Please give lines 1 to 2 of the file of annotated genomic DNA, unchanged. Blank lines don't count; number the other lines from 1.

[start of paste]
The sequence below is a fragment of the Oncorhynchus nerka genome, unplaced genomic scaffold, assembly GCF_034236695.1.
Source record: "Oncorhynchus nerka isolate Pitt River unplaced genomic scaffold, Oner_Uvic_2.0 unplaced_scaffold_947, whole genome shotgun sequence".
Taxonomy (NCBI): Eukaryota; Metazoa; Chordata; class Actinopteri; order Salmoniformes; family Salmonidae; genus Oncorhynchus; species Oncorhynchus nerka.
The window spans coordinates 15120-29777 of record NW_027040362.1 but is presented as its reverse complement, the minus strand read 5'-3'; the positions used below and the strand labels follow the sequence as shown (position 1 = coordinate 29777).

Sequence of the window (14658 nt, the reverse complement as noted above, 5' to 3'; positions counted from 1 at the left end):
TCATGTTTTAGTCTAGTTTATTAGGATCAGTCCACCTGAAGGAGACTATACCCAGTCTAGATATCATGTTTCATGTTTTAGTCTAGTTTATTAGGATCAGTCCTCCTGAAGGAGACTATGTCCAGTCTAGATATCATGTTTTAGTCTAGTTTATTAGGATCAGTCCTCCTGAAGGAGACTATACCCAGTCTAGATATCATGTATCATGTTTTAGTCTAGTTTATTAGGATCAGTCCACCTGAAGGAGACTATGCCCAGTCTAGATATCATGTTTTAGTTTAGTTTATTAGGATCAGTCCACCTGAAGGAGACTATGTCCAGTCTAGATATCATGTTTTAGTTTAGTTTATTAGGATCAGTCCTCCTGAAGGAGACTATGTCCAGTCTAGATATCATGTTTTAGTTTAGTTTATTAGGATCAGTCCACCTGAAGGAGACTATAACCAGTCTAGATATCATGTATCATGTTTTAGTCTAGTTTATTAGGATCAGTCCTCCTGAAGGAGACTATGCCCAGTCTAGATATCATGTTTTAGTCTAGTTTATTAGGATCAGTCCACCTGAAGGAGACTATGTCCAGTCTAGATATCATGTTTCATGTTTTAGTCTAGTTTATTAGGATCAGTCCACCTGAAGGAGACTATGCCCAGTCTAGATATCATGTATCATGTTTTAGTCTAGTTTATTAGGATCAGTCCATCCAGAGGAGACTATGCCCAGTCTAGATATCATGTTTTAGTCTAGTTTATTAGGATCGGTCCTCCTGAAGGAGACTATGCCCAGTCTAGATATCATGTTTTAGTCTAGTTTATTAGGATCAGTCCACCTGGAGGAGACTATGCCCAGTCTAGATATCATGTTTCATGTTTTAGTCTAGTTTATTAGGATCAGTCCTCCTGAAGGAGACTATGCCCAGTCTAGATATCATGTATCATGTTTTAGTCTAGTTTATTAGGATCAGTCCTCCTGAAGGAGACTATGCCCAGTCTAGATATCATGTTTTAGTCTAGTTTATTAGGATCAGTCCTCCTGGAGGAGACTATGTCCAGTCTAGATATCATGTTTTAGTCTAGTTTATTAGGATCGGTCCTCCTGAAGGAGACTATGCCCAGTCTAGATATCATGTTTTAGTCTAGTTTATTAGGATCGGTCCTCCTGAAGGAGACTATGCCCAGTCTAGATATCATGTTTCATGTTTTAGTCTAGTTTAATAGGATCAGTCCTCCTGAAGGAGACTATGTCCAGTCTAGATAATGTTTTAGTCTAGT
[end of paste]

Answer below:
The sequence below is a fragment of the Oncorhynchus nerka genome, unplaced genomic scaffold, assembly GCF_034236695.1.
Source record: "Oncorhynchus nerka isolate Pitt River unplaced genomic scaffold, Oner_Uvic_2.0 unplaced_scaffold_947, whole genome shotgun sequence".